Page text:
BPA DEFENSE: The levels of BPA that people are exposed to are thousands of times lower than the threshold that EPA has determined to be safe.
TRUE, BUT: Just because human exposure is below the EPA threshold doesn't mean we're safe. The EPA standard, established in the 1980s, is based on traditional toxicology rather than endocrinology. BPA is a synthetic hormone, which means tiny doses — in the parts-per-billion range — may be dangerous too.
BPA DEFENSE: Most of the evidence of adverse health effects comes from rat and mouse studies.
TRUE, BUT: Animal experiments are crucial in toxicology. (Scientists don't feed humans potentially harmful chemicals.) Small mammals such as rats and mice are accepted as a proxy, because their biology is similar to ours. And since people are exposed to BPA in their daily lives, there is a growing body of human data that support what lab scientists are finding. But the data will never be definitive because it's impossible to find a control group of humans with no BPA exposure.
BPA DEFENSE: Industry-funded studies — which show no adverse effects from BPA in rats and mice — are larger than the independent studies, so they are more statistically significant.
TRUE, BUT: Even large studies can be flawed. Academics and government BPA researchers tend to conduct smaller studies to stretch their grant dollars, but these too can achieve statistical significance. Several industry studies have flaws that cast doubt on their conclusions.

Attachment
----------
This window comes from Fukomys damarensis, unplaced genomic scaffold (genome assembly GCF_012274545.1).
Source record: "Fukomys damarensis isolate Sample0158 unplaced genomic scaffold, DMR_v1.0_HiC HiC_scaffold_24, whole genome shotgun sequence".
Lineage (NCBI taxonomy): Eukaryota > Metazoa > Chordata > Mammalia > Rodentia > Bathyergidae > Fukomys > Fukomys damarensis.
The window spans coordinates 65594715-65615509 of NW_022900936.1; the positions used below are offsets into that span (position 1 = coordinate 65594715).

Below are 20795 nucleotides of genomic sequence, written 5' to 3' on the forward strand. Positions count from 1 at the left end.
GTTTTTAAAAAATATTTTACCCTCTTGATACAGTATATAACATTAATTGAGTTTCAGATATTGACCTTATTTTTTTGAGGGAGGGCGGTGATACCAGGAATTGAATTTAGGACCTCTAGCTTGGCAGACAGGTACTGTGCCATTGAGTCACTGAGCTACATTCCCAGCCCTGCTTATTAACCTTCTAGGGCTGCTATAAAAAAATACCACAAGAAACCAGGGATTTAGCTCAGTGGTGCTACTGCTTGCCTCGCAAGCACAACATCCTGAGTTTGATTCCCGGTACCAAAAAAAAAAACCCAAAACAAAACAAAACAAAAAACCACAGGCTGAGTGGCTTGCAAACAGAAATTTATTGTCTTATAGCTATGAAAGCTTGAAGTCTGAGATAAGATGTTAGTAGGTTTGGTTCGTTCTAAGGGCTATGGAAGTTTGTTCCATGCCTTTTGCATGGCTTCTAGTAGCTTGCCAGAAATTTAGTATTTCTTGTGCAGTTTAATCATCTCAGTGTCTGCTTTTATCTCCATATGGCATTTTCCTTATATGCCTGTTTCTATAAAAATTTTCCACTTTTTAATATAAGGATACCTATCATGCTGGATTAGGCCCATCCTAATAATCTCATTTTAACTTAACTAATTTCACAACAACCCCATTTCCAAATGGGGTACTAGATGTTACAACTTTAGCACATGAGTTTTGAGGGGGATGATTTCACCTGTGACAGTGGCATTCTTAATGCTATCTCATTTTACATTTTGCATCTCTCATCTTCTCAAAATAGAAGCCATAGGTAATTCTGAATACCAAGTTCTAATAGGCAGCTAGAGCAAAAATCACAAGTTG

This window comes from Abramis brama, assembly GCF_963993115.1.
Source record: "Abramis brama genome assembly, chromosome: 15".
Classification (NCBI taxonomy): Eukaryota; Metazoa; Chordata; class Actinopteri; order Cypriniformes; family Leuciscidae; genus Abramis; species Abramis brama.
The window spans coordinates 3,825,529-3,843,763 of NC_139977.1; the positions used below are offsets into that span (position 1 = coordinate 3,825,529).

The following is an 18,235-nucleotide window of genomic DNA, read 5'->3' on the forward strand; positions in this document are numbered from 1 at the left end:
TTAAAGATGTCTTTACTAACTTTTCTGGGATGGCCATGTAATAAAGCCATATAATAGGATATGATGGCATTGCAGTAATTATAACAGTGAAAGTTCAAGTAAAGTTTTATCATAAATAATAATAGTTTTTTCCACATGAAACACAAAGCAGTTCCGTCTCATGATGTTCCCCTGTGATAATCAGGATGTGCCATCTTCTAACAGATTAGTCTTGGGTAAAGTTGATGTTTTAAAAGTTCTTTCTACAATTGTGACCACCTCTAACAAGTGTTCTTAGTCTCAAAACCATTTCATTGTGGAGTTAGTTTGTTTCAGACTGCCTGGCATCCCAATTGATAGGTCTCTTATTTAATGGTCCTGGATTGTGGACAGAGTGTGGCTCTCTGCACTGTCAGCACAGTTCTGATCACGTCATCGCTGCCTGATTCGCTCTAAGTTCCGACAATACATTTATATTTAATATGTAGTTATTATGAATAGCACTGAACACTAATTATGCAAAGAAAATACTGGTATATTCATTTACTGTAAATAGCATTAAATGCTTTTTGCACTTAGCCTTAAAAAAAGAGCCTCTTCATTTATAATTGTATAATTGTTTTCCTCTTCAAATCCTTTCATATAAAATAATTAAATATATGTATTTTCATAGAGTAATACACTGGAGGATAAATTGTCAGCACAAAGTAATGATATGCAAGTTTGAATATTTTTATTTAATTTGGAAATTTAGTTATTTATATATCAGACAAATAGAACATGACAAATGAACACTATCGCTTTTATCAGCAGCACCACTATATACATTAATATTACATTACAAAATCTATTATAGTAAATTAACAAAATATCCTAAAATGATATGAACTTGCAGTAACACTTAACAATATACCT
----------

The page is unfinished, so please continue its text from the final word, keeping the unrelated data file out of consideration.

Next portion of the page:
BPA DEFENSE: Industry-funded studies are better because they comply with Good Laboratory Practices.
MISLEADING: GLP is a record-keeping protocol designed to prevent fraud at labs that have a financial stake in the outcome of their experiments. Independent scientists don't use GLP; instead they are scrutinized by peer reviewers, grant administrators, and journal editors.
BPA DEFENSE: Studies showing harm from BPA have not been replicated.
UNTRUE: The primary target of this criticism, biologist Frederick vom Saal, has had his experiments replicated by many other researchers. While a few studies have failed to find low-dose harm from BPA, many more have shown a panoply of effects.
A version of this article appeared in the February 2009 issue of Fast Company magazine.